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More Politico Bloggers Going “Pro”

More Politico Bloggers Going “Pro”

With the recent mid-term elections in the states wrapped up the Washington Monthly has a great thought piece on how more and more political bloggers are transitioning from hobbyist to professional, starting with the Daily Kos, which began to accepting advertising quite recently. Is it the talk-radio-ization of blogging? Perhaps. But there is a nice summarization of how people do transition to “Pro”:

The first is amateurs who get hired to blog for professional outlets. I’m an example of this, as is Jesse Lee and anyone else who’s paid to blog for a politician or a political campaign. The second avenue is professionals who move from print to blog (or add a blog to their print portfolio). Early examples are Mickey Kaus and Andrew Sullivan, and more recent examples include Michelle Malkin, Hugh Hewitt, and the legions of newspaper reporters who now have their own blogs. The third avenue is to sell enough ads to become a self-employed pro. Josh Marshall is an example of this, and so is Markos. The next step along this avenue, perhaps, may be whatever it is that Markos has in mind.

Unfortunately, for most bloggers who are not politically motivated in their writings, there just isn’t the same infrastructure or money in other broad areas of interest. How many tech companies willing to pay bloggers in the 5 or 6 figures to blog about their company? And never mind technology — how about common business that have to do with regular products and services? It just doesn’t exist … yet.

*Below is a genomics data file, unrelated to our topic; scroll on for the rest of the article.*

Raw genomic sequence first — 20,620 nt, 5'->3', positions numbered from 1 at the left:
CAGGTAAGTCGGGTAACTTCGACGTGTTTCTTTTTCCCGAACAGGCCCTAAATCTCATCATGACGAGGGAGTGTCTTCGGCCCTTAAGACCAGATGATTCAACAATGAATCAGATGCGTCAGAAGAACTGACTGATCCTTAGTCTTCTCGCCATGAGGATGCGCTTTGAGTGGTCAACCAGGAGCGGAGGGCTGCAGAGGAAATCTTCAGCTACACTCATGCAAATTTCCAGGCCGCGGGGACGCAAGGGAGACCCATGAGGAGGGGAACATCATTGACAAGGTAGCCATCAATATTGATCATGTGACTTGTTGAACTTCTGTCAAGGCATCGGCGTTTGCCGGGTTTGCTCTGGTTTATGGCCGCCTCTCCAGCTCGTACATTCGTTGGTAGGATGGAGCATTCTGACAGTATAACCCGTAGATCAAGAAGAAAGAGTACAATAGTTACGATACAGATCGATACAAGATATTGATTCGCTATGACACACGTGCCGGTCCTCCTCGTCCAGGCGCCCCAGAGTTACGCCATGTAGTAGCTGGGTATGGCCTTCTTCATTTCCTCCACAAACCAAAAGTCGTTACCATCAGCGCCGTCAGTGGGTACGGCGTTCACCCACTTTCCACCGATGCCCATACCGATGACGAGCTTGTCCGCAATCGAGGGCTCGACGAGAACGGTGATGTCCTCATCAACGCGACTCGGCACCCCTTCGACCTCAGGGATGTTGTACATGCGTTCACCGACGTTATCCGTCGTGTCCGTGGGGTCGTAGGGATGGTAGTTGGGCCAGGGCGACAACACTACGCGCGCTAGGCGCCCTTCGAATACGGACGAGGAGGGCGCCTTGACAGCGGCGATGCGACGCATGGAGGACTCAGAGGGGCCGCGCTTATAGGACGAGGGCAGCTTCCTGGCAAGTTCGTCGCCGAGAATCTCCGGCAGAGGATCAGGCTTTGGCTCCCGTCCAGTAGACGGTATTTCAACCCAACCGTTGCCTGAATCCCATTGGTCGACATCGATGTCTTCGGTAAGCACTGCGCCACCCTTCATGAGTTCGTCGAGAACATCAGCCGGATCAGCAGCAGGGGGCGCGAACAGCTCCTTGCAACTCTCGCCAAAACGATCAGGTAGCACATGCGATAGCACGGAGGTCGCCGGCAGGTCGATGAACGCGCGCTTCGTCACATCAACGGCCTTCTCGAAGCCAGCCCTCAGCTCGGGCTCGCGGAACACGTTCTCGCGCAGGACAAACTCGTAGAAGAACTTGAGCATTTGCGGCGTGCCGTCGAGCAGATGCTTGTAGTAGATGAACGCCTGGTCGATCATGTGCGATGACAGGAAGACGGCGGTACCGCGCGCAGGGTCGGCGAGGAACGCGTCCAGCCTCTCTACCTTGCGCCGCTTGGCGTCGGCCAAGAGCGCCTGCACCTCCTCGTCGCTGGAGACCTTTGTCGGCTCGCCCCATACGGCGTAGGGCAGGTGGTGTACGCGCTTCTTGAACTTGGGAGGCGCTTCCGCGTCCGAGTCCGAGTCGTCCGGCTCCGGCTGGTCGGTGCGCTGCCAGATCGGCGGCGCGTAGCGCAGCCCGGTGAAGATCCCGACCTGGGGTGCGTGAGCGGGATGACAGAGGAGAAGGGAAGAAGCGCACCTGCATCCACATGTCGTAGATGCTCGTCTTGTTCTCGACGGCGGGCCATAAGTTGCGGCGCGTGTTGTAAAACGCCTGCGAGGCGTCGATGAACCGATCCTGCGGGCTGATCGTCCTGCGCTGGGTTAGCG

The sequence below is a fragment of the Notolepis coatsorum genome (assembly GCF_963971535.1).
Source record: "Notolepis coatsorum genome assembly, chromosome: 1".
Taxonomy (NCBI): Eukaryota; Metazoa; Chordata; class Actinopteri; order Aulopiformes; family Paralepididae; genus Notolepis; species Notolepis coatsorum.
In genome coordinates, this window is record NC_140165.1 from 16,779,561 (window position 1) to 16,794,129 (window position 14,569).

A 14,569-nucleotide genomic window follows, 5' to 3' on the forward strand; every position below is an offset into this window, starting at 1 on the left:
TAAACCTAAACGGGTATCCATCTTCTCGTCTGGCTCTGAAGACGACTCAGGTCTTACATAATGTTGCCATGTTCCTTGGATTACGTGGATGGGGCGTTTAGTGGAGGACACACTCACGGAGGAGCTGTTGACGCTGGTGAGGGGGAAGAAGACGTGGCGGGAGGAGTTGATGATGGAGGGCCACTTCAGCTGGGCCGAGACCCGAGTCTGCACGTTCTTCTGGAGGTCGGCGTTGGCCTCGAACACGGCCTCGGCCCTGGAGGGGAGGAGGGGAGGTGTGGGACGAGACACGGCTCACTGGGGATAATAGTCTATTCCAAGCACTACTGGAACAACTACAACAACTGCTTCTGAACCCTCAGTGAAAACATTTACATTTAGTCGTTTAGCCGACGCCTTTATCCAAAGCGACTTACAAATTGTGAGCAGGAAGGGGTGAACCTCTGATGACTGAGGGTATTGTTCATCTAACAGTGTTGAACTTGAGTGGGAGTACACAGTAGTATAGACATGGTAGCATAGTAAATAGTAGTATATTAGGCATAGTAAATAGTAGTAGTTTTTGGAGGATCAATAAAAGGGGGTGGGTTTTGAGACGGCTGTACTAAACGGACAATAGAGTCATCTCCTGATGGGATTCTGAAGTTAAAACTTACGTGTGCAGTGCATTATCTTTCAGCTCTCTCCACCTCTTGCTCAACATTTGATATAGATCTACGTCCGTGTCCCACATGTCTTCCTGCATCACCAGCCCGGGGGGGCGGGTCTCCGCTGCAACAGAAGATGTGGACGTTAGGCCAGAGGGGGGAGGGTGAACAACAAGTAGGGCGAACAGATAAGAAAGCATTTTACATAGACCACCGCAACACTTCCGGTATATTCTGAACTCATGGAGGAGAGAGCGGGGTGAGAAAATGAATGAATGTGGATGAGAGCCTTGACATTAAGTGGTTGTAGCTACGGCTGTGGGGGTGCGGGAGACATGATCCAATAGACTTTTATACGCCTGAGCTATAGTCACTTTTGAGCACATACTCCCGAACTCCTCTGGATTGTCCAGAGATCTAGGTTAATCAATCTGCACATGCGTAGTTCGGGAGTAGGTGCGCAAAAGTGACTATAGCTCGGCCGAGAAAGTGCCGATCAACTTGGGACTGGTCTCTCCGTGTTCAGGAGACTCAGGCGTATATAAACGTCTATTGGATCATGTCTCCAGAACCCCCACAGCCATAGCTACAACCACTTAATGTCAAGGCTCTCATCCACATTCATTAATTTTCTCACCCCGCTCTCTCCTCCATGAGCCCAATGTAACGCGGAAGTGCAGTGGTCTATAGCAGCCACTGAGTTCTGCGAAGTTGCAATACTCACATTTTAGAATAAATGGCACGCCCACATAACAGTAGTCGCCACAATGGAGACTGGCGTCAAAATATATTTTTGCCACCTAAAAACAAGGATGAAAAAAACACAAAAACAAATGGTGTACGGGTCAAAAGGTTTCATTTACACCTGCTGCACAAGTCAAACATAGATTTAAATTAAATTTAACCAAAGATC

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But will it ever? I suspect it might — look at the article in the USA Today normalizing blogs — but it won’t be happening any time soon. The good news? Those that are blogging now are on the vanguard of a new generation (first?) of bloggers, so that when it does (if it does), those bloggers (perhaps you) will be in an excellent position to make the transition (if that’s your thing).

View Comments (3)
  • In 2005, I started something called the Professional Bloggers Association. It got a good deal of buzz at the time, but unfortunately I didn’t have the moxie to see it through, mostly because I had just started a business and had to make a living. Later, I began to realize that, while pro-blogging is a growing career trend, it’s still a long way off in terms of becoming something substantial. People who earn their living thanks to blogging are a rare breed. I’m grateful to be one of them.

  • “Daily Kos, which began to accepting advertising quite recently.”

    Say what? I take it you techie types don’t get over to the political ‘sphere very often; Daily Kos has been accepting advertising for most of its run. It’s just that being a progressive-left blog, Kos keeps getting complaints about it. For example, see this. (Full disclosure: Yes, that’s my blog.)

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